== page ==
§ 48. Mr. Kirkwood
asked the Chancellor of the Exchequer whether he has now reconsidered the question of the taxation of wages paid for overtime; and whether he has any statement to make in view of the serious effect this taxation is having on our war effort?
§ Sir K. Wood
There is no special taxation of overtime earnings. In so far as the recipients of such earnings are like other members of the community, liable to the additional taxation imposed by the Finance Act, 1941, they will I am sure appreciate that it is not possible at the present time to reduce that burden. A substantial part of the additional tax—in many cases the whole tax—will, as my hon. Friend is aware, be made available as a credit to the taxpayer after the war.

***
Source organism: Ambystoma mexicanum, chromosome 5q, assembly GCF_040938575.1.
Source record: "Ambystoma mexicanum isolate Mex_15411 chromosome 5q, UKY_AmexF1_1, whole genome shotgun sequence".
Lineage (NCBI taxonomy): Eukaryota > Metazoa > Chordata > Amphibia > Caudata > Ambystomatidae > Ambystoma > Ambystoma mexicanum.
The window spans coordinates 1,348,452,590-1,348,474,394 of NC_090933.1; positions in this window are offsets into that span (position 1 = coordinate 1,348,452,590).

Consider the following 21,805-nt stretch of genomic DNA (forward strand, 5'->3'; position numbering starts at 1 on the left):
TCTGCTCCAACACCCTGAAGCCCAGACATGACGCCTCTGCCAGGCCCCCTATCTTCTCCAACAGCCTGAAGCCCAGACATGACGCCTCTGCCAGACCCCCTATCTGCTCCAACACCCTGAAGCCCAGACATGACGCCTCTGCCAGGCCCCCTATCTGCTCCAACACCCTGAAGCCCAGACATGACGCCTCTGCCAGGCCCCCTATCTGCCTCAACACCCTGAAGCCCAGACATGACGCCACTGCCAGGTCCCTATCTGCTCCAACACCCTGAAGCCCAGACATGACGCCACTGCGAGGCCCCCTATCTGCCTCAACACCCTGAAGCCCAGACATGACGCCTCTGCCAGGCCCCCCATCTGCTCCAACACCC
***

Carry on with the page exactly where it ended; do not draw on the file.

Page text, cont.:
§ Mr. Kirk wood
Is the Chancellor of the Exchequer aware of the fact that this is causing serious trouble all over Britain in the shipbuilding and engineering industries, and that one of the biggest employers on the Clyde came down here to see the Minister of Labour with a view to this difficulty being sorted out, in order to get the men to work overtime and finish 1244 one of the most important jobs that we have yet done?
§ Sir K. Wood
No, Sir, I could not accept that statement. I do not think it is unreasonable that taxation should be paid upon these earnings.